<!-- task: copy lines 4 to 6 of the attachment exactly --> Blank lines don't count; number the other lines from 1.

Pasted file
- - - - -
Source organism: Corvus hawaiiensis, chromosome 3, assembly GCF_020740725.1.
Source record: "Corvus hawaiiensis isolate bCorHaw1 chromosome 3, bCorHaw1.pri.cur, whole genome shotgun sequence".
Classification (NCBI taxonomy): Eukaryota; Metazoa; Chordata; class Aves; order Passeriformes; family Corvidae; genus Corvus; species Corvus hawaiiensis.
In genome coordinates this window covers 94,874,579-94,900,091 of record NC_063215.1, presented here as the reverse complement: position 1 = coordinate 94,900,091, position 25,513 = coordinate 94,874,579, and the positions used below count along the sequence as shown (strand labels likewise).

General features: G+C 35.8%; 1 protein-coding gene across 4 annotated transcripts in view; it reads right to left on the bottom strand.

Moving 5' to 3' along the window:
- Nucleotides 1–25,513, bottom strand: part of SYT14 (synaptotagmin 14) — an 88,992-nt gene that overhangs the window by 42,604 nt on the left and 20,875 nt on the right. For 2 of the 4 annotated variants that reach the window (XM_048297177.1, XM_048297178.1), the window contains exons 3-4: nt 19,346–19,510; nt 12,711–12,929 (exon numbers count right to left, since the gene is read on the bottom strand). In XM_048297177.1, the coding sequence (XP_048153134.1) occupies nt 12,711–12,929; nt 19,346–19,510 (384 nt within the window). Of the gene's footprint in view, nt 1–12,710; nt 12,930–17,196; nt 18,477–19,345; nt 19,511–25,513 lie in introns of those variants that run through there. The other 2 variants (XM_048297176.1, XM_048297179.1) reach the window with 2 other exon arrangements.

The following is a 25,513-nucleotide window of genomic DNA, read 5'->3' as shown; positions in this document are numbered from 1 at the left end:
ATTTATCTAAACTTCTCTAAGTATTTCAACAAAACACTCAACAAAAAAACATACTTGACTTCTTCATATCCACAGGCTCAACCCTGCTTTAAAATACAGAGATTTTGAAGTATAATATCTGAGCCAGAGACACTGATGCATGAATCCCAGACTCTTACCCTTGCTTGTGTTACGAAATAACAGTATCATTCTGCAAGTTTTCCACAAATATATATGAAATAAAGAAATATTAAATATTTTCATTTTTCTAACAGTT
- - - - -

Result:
In genome coordinates this window covers 94,874,579-94,900,091 of record NC_063215.1, presented here as the reverse complement: position 1 = coordinate 94,900,091, position 25,513 = coordinate 94,874,579, and the positions used below count along the sequence as shown (strand labels likewise).

General features: G+C 35.8%; 1 protein-coding gene across 4 annotated transcripts in view; it reads right to left on the bottom strand.

Moving 5' to 3' along the window: